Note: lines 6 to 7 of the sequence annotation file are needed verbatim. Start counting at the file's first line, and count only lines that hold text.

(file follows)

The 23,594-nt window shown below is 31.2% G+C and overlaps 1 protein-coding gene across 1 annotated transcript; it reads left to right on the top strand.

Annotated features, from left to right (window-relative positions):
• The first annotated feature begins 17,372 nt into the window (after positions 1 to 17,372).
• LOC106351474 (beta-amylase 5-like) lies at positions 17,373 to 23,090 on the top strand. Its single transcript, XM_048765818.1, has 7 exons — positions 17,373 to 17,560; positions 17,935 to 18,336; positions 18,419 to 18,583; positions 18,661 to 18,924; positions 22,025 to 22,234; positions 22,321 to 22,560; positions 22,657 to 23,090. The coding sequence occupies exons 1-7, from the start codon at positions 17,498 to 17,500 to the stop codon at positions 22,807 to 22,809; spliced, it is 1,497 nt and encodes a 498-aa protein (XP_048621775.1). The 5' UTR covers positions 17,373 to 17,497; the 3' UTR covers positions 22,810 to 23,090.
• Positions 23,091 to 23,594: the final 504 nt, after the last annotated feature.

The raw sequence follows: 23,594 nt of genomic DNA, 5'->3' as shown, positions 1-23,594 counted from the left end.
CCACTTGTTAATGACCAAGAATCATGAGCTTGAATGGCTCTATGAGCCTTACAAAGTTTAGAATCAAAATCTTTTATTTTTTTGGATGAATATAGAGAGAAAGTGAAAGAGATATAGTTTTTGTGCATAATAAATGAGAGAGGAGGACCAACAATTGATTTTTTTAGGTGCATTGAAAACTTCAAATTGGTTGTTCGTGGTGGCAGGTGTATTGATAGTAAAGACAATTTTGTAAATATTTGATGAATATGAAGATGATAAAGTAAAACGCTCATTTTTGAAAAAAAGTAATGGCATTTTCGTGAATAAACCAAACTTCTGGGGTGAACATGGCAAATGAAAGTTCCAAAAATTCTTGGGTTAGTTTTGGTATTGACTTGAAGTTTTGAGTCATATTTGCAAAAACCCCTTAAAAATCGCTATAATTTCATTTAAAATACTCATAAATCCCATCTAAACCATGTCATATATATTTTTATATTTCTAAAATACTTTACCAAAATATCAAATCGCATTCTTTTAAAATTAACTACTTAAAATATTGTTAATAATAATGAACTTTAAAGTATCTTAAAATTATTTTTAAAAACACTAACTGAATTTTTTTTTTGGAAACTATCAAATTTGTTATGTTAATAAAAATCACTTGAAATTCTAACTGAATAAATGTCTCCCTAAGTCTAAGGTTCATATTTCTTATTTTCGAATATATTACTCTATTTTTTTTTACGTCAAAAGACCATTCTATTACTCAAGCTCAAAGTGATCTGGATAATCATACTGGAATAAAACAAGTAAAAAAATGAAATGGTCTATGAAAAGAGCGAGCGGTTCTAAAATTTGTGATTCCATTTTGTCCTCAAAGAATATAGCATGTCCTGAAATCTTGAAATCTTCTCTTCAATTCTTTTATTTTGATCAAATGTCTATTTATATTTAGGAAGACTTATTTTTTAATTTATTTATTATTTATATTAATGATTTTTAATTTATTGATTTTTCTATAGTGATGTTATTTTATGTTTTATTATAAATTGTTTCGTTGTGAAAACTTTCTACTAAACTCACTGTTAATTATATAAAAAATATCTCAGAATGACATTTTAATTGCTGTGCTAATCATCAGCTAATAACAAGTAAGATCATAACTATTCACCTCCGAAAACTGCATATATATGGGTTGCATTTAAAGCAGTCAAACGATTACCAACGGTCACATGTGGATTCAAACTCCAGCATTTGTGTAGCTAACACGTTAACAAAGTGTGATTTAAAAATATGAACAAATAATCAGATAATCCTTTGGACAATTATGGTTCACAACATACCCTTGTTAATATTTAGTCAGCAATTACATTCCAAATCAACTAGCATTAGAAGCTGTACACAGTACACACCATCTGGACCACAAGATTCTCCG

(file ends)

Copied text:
The raw sequence follows: 23,594 nt of genomic DNA, 5'->3' as shown, positions 1-23,594 counted from the left end.
CCACTTGTTAATGACCAAGAATCATGAGCTTGAATGGCTCTATGAGCCTTACAAAGTTTAGAATCAAAATCTTTTATTTTTTTGGATGAATATAGAGAGAAAGTGAAAGAGATATAGTTTTTGTGCATAATAAATGAGAGAGGAGGACCAACAATTGATTTTTTTAGGTGCATTGAAAACTTCAAATTGGTTGTTCGTGGTGGCAGGTGTATTGATAGTAAAGACAATTTTGTAAATATTTGATGAATATGAAGATGATAAAGTAAAACGCTCATTTTTGAAAAAAAGTAATGGCATTTTCGTGAATAAACCAAACTTCTGGGGTGAACATGGCAAATGAAAGTTCCAAAAATTCTTGGGTTAGTTTTGGTATTGACTTGAAGTTTTGAGTCATATTTGCAAAAACCCCTTAAAAATCGCTATAATTTCATTTAAAATACTCATAAATCCCATCTAAACCATGTCATATATATTTTTATATTTCTAAAATACTTTACCAAAATATCAAATCGCATTCTTTTAAAATTAACTACTTAAAATATTGTTAATAATAATGAACTTTAAAGTATCTTAAAATTATTTTTAAAAACACTAACTGAATTTTTTTTTTGGAAACTATCAAATTTGTTATGTTAATAAAAATCACTTGAAATTCTAACTGAATAAATGTCTCCCTAAGTCTAAGGTTCATATTTCTTATTTTCGAATATATTACTCTATTTTTTTTTACGTCAAAAGACCATTCTATTACTCAAGCTCAAAGTGATCTGGATAATCATACTGGAATAAAACAAGTAAAAAAATGAAATGGTCTATGAAAAGAGCGAGCGGTTCTAAAATTTGTGATTCCATTTTGTCCTCAAAGAATATAGCATGTCCTGAAATCTTGAAATCTTCTCTTCAATTCTTTTATTTTGATCAAATGTCTATTTATATTTAGGAAGACTTATTTTTTAATTTATTTATTATTTATATTAATGATTTTTAATTTATTGATTTTTCTATAGTGATGTTATTTTATGTTTTATTATAAATTGTTTCGTTGTGAAAACTTTCTACTAAACTCACTGTTAATTATATAAAAAATATCTCAGAATGACATTTTAATTGCTGTGCTAATCATCAGCTAATAACAAGTAAGATCATAACTATTCACCTCCGAAAACTGCATATATATGGGTTGCATTTAAAGCAGTCAAACGATTACCAACGGTCACATGTGGATTCAAACTCCAGCATTTGTGTAGCTAACACGTTAACAAAGTGTGATTTAAAAATATGAACAAATAATCAGATAATCCTTTGGACAATTATGGTTCACAACATACCCTTGTTAATATTTAGTCAGCAATTACATTCCAAATCAACTAGCATTAGAAGCTGTACACAGTACACACCATCTGGACCACAAGATTCTCCG